Painted Prayers resulted from 14 years of painstaking field research and photography conducted by Stephen Huyler in 7 Indian states. Published in American, British, French, and German editions, the volume complemented an exhibition of the same title that traveled throughout the United States, Europe, and India. It is, unfortunately, out of print, but copies are occasionally available online.
Publisher: Rizzoli International
Date: December 1994
Meeting God: Elements of Hindu Devotion
Hinduism is the world’s third-largest religion after Christianity and Islam. As Hindus become leading proponents of an innovative and contemporary world, their sense of religion and spirituality is not diminished. Hinduism is a belief system in harmony with change, modernization, and growth. 1.2 million Hindus live and work in the US and millions more in Britain and Europe, yet most Westerners either know little about Hinduism or misunderstand its fundamental beliefs and rituals.
In Meeting God, a book originally published as a companion to a major traveling exhibition of the same title, Stephen Huyler exposes readers to the breadth and vitality of reverential experience in India. Huyler reveals household and community rituals and festivals that are the mainstay of Hindu life through hundreds of full-color photographs and evocative commentary.
During decades of intensive travel throughout South Asia, author/photographer Stephen Huyler was a guest in countless Indian homes where he witnessed many ceremonies and rituals and shared in private and public devotions. In the early ’90s, the Smithsonian’s National Museum of Asian Art (The Freer and Sackler Gallery) requested him to curate a major exhibition on practical Hinduism. When Puja: Expressions of Hindu Devotion opened there to the public in Washington, DC, in the spring of 1996, the museum intended it to run for six months. However, popular demand kept it open for four full years! As the museum had no budget for a catalog, Huyler decided to write, photograph, and package the book himself, returning to India for three further years of intense research to prepare it. The traveling exhibition and this book are a result of that endeavor.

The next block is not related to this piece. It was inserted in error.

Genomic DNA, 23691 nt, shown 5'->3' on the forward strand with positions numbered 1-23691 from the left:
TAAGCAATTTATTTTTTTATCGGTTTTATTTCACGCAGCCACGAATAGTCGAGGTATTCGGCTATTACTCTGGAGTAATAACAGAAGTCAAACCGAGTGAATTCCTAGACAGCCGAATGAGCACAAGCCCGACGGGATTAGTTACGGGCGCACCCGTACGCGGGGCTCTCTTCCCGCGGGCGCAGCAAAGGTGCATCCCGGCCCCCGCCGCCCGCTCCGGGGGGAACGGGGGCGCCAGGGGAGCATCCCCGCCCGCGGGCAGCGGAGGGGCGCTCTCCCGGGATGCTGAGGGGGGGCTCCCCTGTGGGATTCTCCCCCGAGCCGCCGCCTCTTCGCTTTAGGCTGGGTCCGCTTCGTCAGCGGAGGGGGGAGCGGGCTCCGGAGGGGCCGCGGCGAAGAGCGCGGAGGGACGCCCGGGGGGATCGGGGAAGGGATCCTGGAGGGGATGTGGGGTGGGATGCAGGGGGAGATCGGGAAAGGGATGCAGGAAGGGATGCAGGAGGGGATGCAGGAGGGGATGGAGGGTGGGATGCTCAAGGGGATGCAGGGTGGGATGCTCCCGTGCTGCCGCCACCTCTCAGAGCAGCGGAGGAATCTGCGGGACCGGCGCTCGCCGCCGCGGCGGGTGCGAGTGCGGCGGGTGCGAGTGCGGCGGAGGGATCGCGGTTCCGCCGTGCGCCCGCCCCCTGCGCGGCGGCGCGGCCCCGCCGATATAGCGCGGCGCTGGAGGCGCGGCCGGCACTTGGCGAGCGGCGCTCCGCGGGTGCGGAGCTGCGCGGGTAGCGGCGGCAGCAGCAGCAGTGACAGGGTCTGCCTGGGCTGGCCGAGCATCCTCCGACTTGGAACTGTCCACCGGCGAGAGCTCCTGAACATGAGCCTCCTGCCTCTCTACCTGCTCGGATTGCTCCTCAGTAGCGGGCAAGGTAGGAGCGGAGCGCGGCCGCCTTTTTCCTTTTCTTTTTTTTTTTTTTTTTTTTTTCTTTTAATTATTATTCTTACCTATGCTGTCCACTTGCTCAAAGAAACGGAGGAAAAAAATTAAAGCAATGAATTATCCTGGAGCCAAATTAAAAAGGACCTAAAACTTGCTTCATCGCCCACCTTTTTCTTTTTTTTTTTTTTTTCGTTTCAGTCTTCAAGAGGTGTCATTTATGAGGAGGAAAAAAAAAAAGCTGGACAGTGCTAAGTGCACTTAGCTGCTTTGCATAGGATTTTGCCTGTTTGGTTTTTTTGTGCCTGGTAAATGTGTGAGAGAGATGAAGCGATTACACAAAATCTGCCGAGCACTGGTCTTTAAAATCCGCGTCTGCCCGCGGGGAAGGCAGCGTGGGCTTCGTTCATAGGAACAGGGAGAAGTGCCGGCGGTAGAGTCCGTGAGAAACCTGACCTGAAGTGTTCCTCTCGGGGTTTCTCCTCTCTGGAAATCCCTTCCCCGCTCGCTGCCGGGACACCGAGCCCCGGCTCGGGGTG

In Meeting God, Huyler conveys intimate aspects of worship within the home, the community, the temple, during festivals, and at sacred processions. Virtually all Hindus, regardless of age, sex, race, subculture, creed, caste, social standing, or occupation, are diligent in their practice of daily devotion. Huyler describes the broad scope of Hindu beliefs and practices.
Forward by Thomas Moore
Publisher: Yale University Press
Date: September 1999
(Link to Book Reviews)
A Question of Hue: A Masala Mystery
Conceived and written as a collaboration by Stephen Huyler and his wife Helene Huyler, this gripping mystery fictionalizes aspects of Stephen’s career in India: introducing foreigners to aspects of Indian culture that they might not experience on any other tour. The Huylers intend for this volume to be the first of a series of mysteries, each set in a different Indian region and subculture.
While leading an arts and crafts tour of western India, scholar Porter Lee and his colleagues uncover a ring of fine art forgeries in museums and galleries. Their discoveries incite dangerous intrigues and at least two murders. The co-authors skillfully blend enticing travel dialog with exciting twists to create a unique product for a burgeoning market.